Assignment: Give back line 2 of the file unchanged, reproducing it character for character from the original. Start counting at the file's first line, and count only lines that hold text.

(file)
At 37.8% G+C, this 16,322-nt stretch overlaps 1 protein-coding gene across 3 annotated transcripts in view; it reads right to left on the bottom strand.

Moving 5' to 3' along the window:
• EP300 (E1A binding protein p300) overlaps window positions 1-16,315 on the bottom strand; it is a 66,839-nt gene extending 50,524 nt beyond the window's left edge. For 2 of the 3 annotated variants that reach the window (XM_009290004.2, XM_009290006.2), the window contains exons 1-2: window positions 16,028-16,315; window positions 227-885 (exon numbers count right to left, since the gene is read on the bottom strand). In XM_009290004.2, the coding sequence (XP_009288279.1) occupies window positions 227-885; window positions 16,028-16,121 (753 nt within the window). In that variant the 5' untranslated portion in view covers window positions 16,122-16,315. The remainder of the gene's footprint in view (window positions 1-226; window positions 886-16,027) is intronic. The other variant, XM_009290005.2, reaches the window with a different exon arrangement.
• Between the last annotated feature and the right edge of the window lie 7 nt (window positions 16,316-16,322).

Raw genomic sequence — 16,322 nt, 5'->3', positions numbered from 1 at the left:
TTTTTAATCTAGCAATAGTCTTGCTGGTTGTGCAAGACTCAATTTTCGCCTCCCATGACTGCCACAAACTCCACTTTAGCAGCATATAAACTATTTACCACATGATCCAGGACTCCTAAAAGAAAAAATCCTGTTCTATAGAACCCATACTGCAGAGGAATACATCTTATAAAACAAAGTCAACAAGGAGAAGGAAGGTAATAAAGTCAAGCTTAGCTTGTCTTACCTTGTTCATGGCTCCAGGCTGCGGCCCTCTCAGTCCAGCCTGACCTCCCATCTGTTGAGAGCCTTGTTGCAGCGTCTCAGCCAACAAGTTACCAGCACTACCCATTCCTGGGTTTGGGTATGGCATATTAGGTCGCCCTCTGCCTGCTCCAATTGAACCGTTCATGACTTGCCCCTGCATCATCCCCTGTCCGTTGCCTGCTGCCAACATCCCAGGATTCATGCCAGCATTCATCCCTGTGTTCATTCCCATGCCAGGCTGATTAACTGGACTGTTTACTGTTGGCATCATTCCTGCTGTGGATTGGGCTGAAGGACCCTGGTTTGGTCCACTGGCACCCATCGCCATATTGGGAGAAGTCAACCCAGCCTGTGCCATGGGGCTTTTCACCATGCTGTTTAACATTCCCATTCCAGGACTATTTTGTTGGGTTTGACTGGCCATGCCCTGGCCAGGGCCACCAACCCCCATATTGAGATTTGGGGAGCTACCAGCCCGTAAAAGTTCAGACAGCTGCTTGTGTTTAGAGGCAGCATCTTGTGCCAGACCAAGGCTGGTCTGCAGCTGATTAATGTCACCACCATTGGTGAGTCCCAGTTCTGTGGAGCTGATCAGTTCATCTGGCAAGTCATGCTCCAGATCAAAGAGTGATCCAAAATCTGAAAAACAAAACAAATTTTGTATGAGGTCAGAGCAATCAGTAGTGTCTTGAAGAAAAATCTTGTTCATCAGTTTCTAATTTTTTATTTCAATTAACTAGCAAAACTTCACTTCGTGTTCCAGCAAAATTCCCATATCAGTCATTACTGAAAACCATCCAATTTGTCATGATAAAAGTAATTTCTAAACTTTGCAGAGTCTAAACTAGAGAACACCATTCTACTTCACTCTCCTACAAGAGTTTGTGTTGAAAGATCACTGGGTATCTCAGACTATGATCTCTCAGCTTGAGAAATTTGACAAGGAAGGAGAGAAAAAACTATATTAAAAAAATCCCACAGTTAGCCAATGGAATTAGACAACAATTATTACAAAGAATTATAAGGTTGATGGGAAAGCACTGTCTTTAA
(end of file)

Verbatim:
Moving 5' to 3' along the window: